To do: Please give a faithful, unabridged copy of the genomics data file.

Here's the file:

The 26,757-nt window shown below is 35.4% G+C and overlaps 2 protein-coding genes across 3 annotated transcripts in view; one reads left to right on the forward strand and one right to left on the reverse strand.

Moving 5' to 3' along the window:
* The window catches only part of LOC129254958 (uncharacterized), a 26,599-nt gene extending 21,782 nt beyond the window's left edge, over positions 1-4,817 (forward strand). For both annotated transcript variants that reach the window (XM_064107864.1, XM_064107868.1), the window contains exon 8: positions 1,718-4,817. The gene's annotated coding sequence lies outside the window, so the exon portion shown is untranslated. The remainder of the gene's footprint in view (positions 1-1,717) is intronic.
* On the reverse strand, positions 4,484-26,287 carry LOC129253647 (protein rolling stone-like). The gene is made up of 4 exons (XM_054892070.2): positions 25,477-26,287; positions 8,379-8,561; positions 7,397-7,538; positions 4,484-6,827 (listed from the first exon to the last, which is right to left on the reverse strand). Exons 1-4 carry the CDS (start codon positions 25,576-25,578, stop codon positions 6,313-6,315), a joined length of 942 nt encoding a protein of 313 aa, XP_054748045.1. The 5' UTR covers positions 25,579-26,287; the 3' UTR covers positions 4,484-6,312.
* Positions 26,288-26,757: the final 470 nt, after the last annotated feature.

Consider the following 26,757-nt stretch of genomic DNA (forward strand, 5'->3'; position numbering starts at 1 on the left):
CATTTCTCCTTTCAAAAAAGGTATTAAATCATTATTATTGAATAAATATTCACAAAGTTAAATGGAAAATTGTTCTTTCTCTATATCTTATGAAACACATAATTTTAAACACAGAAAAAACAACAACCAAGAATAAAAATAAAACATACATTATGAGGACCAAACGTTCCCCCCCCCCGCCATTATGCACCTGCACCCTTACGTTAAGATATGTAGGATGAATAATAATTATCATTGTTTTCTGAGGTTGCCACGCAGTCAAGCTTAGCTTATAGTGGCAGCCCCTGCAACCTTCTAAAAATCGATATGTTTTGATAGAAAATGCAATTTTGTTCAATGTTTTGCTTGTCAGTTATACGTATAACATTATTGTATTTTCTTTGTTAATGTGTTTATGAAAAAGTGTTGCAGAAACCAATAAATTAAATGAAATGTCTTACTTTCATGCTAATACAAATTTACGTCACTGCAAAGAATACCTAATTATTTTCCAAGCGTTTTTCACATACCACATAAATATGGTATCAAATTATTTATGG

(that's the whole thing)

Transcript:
The 26,757-nt window shown below is 35.4% G+C and overlaps 2 protein-coding genes across 3 annotated transcripts in view; one reads left to right on the forward strand and one right to left on the reverse strand.

Moving 5' to 3' along the window:
* The window catches only part of LOC129254958 (uncharacterized), a 26,599-nt gene extending 21,782 nt beyond the window's left edge, over positions 1-4,817 (forward strand). For both annotated transcript variants that reach the window (XM_064107864.1, XM_064107868.1), the window contains exon 8: positions 1,718-4,817. The gene's annotated coding sequence lies outside the window, so the exon portion shown is untranslated. The remainder of the gene's footprint in view (positions 1-1,717) is intronic.
* On the reverse strand, positions 4,484-26,287 carry LOC129253647 (protein rolling stone-like). The gene is made up of 4 exons (XM_054892070.2): positions 25,477-26,287; positions 8,379-8,561; positions 7,397-7,538; positions 4,484-6,827 (listed from the first exon to the last, which is right to left on the reverse strand). Exons 1-4 carry the CDS (start codon positions 25,576-25,578, stop codon positions 6,313-6,315), a joined length of 942 nt encoding a protein of 313 aa, XP_054748045.1. The 5' UTR covers positions 25,579-26,287; the 3' UTR covers positions 4,484-6,312.
* Positions 26,288-26,757: the final 470 nt, after the last annotated feature.

Consider the following 26,757-nt stretch of genomic DNA (forward strand, 5'->3'; position numbering starts at 1 on the left):
CATTTCTCCTTTCAAAAAAGGTATTAAATCATTATTATTGAATAAATATTCACAAAGTTAAATGGAAAATTGTTCTTTCTCTATATCTTATGAAACACATAATTTTAAACACAGAAAAAACAACAACCAAGAATAAAAATAAAACATACATTATGAGGACCAAACGTTCCCCCCCCCCGCCATTATGCACCTGCACCCTTACGTTAAGATATGTAGGATGAATAATAATTATCATTGTTTTCTGAGGTTGCCACGCAGTCAAGCTTAGCTTATAGTGGCAGCCCCTGCAACCTTCTAAAAATCGATATGTTTTGATAGAAAATGCAATTTTGTTCAATGTTTTGCTTGTCAGTTATACGTATAACATTATTGTATTTTCTTTGTTAATGTGTTTATGAAAAAGTGTTGCAGAAACCAATAAATTAAATGAAATGTCTTACTTTCATGCTAATACAAATTTACGTCACTGCAAAGAATACCTAATTATTTTCCAAGCGTTTTTCACATACCACATAAATATGGTATCAAATTATTTATGG